Year Inducted: 2016 (BBWAA, ballot #4, 365/440)
It was a moment that no one thought could happen. Following more than a week off after the terrorist attacks on September 11th, baseball resumed in New York City. Facing their arch-rival Atlanta Braves and fighting for their playoff lives, the Mets were just coasting along in the game. In the bottom of the eighth, and down 2-1, up came the Mets MVP, and with one swing of the bat he put an entire city on his back and made everything alright again, even if it was for a brief moment. That moment, along with a brilliant resume, helped carry Mike Piazza into the Hall of Fame.
Piazza played 16 years in the bigs, most prominently with the Mets and Dodgers. In his career, Piazza redefined standards of offense for catchers by hitting .308/.377/.545 with a wRC+ of 140. Piazza was simply the best hitting catcher ever. Johnny Bench and Carlton Fisk had the power, Mickey Cochrane had the average and Yogi Berra had the contact ability, but only Piazza could put it all together for a considerable amount of time. He used all those traits to belt 344 doubles, 8 triples and 427 homers. Piazza is the only player whose primary position was catcher to hit over 400 homers in his career. Piazza’s line drive style of hitting led to 10 seasons of 90 or more RBI, including six times of 100 or more. In total, Piazza drove in 1335 runs and scored 1048 times.
Like most catchers, Piazza was an incredibly poor baserunner. Despite many runs scored, Piazza was worth -31 runs on the bases, and stole only 17 bases (his last one coming in 2000). Piazza’s defense wasn’t spectacular either. He had a bad reputation as a poor defender, but the numbers show him to be serviceable, just not elite defensively. Overall he was worth +32 runs defensively, which is an OK total, but not near the best of all-time. Piazza was mostly the first catcher ever to be judged solely on his bat.
Piazza’s Hall of Fame balloting suffered from several things. One is the perception of his defense. While that faded over the four years he was on the ballot, many writers held the presumption of his defense against him due to him being a catcher. Another thing held against Piazza was his draft position. Piazza, rather infamously, was drafted by the Dodgers in the very late rounds (62nd) of the draft primarily as a favor to Tommy LaSorda, who was a friend of the Piazza family. A lot of writers remembered that story, but forgot the reason he slipped so low in the draft. When Piazza was being scouted, no scout denied the ferocity of his bat. What they were discouraged with was, shockingly, his defense. Most scouts felt that Piazza didn’t have the reflexes to be a good defensive catcher and due to his size and mobility wouldn’t fit anywhere else on the diamond. Basically, they viewed him as a prime DH, which wasn’t really a valuable commodity. So, Piazza kept falling down the draftboard, until the Dodgers decided to do a favor for their longtime manager.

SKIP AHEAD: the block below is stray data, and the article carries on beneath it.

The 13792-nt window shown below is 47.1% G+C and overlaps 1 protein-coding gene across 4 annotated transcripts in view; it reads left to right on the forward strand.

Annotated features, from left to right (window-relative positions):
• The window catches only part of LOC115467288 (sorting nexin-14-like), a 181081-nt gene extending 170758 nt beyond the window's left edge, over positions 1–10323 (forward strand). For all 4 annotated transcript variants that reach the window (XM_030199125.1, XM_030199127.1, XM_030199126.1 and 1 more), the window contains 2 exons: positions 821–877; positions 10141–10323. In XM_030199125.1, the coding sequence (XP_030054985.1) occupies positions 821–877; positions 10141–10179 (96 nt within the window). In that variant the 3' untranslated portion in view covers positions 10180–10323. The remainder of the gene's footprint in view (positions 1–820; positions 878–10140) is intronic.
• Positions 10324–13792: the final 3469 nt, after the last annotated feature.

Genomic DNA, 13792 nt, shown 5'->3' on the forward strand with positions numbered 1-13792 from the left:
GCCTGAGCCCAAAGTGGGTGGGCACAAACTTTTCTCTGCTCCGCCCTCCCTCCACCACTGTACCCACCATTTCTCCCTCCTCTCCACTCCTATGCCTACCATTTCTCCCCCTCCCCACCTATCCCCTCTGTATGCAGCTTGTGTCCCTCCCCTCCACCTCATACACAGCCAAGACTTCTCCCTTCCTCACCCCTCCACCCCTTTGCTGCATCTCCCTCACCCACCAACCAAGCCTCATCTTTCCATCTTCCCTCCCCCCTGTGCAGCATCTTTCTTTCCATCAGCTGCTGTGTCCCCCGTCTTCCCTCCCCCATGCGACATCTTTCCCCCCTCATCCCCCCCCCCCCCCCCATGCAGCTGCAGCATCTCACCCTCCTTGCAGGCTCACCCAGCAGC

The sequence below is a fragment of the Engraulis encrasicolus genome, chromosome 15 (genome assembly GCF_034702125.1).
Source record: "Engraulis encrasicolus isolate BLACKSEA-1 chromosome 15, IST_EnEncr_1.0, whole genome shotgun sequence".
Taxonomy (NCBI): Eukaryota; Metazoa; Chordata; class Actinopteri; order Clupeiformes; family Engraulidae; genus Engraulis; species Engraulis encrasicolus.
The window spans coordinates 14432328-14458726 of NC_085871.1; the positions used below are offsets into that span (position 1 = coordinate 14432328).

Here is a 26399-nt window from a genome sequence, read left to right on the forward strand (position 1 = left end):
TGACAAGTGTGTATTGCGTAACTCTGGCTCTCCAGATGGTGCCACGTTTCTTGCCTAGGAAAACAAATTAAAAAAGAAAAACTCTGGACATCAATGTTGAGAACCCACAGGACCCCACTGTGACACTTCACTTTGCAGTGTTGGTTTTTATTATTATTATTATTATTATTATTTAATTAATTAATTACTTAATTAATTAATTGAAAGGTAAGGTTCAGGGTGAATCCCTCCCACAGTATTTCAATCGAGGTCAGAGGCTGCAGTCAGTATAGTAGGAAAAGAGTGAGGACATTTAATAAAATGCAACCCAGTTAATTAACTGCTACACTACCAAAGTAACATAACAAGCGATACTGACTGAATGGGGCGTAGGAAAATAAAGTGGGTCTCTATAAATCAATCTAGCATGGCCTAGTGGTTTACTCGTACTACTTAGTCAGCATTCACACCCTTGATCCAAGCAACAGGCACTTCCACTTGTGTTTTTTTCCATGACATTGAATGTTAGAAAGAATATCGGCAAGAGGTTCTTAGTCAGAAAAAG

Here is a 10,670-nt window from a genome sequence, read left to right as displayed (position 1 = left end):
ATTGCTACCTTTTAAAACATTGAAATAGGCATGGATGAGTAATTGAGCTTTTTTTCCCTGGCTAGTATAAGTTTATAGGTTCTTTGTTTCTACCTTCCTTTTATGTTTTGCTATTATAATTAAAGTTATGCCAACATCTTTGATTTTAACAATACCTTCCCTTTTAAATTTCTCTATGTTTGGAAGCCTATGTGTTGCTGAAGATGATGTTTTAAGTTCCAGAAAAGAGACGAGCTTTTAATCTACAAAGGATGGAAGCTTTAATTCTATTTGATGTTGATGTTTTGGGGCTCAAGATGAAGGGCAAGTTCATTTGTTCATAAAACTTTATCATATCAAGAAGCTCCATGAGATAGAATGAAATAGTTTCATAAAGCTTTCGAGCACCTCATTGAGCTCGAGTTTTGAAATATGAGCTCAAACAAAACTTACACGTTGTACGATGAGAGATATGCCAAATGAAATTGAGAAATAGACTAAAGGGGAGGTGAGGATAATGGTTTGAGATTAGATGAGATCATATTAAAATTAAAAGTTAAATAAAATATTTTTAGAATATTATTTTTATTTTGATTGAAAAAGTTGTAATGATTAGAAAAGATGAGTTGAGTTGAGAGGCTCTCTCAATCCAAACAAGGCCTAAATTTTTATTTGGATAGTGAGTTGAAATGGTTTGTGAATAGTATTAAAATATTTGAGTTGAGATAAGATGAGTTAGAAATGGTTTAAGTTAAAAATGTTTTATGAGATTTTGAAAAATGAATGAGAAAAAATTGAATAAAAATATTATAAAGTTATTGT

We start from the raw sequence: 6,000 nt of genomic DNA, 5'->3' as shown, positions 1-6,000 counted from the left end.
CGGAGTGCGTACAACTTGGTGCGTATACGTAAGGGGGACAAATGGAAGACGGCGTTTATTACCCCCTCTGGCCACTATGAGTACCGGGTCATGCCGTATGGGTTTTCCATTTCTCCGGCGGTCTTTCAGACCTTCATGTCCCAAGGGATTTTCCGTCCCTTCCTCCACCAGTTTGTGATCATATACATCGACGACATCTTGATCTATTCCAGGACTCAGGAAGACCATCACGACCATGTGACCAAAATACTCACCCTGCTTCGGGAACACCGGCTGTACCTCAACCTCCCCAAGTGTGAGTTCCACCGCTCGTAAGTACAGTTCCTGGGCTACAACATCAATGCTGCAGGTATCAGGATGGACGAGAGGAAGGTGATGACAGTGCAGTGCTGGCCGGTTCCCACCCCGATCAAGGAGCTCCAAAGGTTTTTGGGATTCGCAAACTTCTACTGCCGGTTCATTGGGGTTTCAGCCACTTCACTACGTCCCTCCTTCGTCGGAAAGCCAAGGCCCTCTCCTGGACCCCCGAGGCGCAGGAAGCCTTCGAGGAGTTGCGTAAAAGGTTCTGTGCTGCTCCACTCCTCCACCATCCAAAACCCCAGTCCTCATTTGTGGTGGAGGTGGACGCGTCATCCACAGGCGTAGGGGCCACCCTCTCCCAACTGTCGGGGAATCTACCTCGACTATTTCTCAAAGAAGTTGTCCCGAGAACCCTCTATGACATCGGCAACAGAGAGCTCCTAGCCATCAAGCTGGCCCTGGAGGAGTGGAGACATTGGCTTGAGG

However, the main reason that Piazza waited four years was the same reason that Craig Biggio had to wait as long as he did; he got swept up in the steroid cloud. While there were very few rumors that Biggio was using PED’s, there were fairly loud whispers about Piazza. However, as with Biggio and many others, there was no definitive proof that he used steroids (unlike there was for Rafael Palmeiro), so it is hard to justify him being held back because of steroids.
Whatever the reason, Piazza should have been an easy selection for induction. His defense may not have been great, but he still underwent the physical grind of catching for 16 years and put up better offensive numbers than any catcher in history.
The next update for today goes up at 7:00 am EDT.